Special Topics in Environmental Management

UST Amendments—What You Need to Know If Your UST Was Previously Deferred

No longer deferred

The 1988 UST regulations deferred several types of USTs from regulations. Under the 2015 amendments, three types of tanks were removed from the referral list and must comply with the 2015 UST regulations.

USTs for emergency power generators.

The new UST amendments removes the deferral for USTs solely to store fuel for emergency power generators, and requires release detection for these tanks. These UST systems have been subject to all other parts of the UST requirements since 1988. They were deferred from release detection in 1988 because the EPA said that technology was not available at the time to monitor remote sites. The technology is now available, and owners/operators of existing systems must be in compliance with release detection requirements by October 2018. Systems installed after October 2015 must meet compliance requirements when the tank is installed.


With the newly released 2015 federal UST regulations, there are additional reporting and compatibility requirements for storing regulated substances blended with greater than 10 percent ethanol or greater than 20 percent biodiesel in UST systems. Learn more by attending this webinar on Tuesday, September 24.


Airport hydrant systems and field-constructed tanks

The new UST amendments remove the deferral for airport hydrant systems (AHSs) and field-constructed tanks (FCTs). These systems are subject to most of the other UST requirements but the recent amendments modify some of the requirements, most notably those in connection with release detection for FCTs. Owners and operators of these systems may use alternative release detection options, such as:

  • Shop-fabricated tanks and FCTs with less than or equal to a 50,000 gallon (gal) capacity must comply with the release detection requirements applicable to all USTs.
  • FCTs with storage capacity greater than 50,000 gal must comply with the release detection requirements applicable to all USTs, or do one of the following:
    • Conduct annual tank tightness tests that can detect a 0.5 gallon-per-hour leak rate;
    • Use an automatic tank gauging system to perform a release detection test once every 30 days and conduct a tank tightness test at least once either every 2 or 3 years;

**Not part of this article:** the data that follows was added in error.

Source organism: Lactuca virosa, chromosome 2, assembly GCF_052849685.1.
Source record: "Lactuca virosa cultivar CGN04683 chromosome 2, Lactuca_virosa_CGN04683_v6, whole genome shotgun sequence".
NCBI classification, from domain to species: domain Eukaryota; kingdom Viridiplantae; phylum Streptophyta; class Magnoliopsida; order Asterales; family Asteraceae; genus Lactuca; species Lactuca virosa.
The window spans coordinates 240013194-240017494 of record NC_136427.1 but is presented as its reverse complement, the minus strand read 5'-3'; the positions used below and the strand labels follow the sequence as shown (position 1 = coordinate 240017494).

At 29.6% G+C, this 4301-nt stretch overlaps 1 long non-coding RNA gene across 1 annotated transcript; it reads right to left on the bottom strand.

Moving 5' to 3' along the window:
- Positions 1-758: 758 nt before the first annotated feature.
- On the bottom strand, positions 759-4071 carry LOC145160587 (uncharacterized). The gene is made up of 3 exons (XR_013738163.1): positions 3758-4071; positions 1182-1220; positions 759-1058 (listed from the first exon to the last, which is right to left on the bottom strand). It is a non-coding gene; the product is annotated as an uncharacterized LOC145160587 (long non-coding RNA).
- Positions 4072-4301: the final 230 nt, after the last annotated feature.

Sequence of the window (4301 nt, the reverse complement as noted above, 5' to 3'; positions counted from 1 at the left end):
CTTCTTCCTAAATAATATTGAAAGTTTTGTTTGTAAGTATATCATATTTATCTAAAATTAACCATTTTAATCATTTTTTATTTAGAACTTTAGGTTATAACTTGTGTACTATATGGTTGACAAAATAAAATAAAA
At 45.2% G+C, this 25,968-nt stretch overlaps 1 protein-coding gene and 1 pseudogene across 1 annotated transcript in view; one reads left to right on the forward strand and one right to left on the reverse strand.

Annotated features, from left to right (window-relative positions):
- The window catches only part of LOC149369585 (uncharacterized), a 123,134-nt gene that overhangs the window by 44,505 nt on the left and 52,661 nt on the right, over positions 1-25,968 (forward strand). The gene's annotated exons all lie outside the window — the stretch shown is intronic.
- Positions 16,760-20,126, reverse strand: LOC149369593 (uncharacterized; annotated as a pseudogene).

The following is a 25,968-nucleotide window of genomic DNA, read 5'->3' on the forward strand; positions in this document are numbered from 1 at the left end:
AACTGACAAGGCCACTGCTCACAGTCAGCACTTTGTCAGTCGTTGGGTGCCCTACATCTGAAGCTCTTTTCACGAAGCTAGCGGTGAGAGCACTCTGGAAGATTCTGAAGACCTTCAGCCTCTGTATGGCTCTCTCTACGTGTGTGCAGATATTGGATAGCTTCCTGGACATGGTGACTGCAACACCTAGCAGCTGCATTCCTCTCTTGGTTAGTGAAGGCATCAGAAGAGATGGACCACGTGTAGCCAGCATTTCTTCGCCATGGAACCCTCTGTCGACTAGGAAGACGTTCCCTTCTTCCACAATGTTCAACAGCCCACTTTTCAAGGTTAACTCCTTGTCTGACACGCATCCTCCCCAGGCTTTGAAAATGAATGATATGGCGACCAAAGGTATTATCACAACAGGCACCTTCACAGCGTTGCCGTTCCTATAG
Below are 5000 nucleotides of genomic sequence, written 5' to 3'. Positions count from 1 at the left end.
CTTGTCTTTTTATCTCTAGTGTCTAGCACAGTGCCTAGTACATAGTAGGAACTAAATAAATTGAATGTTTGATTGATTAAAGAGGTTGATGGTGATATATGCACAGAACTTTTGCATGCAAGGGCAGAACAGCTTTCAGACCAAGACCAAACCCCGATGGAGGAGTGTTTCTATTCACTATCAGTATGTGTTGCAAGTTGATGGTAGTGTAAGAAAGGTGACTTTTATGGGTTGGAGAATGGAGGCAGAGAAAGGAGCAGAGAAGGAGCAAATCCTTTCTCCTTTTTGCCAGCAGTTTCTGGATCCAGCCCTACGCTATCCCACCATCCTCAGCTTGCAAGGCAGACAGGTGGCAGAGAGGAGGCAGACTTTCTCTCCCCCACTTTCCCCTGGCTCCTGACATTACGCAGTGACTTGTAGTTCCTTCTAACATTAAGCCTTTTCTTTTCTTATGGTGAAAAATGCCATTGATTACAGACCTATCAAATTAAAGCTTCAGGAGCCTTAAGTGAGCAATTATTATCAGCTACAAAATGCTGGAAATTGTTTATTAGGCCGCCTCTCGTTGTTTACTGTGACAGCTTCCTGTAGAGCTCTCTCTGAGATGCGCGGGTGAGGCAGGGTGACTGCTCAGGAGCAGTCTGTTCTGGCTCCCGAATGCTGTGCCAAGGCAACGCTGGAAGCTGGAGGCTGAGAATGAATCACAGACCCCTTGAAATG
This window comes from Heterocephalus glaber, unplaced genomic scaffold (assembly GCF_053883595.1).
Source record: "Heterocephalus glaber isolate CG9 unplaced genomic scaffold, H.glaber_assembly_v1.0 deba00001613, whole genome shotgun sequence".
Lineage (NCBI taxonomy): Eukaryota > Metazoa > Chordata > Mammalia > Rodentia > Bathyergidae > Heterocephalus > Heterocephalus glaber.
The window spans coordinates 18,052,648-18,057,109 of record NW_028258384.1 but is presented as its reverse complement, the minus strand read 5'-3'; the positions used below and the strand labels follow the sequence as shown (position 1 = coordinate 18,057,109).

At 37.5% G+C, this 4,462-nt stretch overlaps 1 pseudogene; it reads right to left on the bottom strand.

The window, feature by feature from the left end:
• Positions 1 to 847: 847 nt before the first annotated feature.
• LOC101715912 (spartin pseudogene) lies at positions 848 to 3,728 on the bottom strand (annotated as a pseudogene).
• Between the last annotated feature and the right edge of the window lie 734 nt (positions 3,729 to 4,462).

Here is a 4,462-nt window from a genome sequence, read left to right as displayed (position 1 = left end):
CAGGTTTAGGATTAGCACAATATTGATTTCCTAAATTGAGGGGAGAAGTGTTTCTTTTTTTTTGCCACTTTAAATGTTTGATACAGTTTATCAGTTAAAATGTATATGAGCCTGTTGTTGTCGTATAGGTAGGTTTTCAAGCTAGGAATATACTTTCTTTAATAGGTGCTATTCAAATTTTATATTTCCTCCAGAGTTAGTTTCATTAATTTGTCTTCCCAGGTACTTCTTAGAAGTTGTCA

• Perform vapor monitoring for a tracer compound capable of detecting a 0.1 gallon-per-hour leak rate at least once every 2 years; or
    • Perform inventory control at least every 30 days according to a Department of Defense (DoD) directive 4140.25 (having to do with managing petroleum stocks) and either perform a tank tightness test once every 2 years or perform vapor monitoring or groundwater monitoring every 30 days.
  • FCTs with greater than 50,000 gal storage capacity also have release detection options for piping. They must select one of the following options for piping:
    • Monitor piping using the the release detection methods applicable to all USTs (piping that uses groundwater and vapor monitoring must combine those methods with the DoD directive 4140.25 once every 30 days).
    • Perform semiannual or annual line tightness test at or above operating pressure.
    • Perform vapor monitoring for a tracer compound capable of detecting a 0.1 gal-per-hour leak rate at least once every 2 years.
    • Perform inventory control at least every 30 days according to the DoD directive 4140.25, and either perform a tank tightness test once every 2 years or perform vapor monitoring or groundwater monitoring every 30 days.

Ethanol and Biodiesel in Your ASTs and USTs: How to Prevent Corrosion and Achieve Compliance

Learn how to properly store alternative fuels in both aboveground and underground storage tanks while maintaining compliance with regulations that apply to your facility. Register today!


Hydrant pits and hydrant piping vaults are subject to the new periodic walkthrough inspection requirement. The amendments partially exclude aboveground tanks associated with AHSs and FCTs. These systems were deferred in 1988 because, the Agency said, there was not sufficient information and technology was not readily available for them. The 2015 amendments add a new subpart K at 40 CFR 280 for AHSs and FCTs.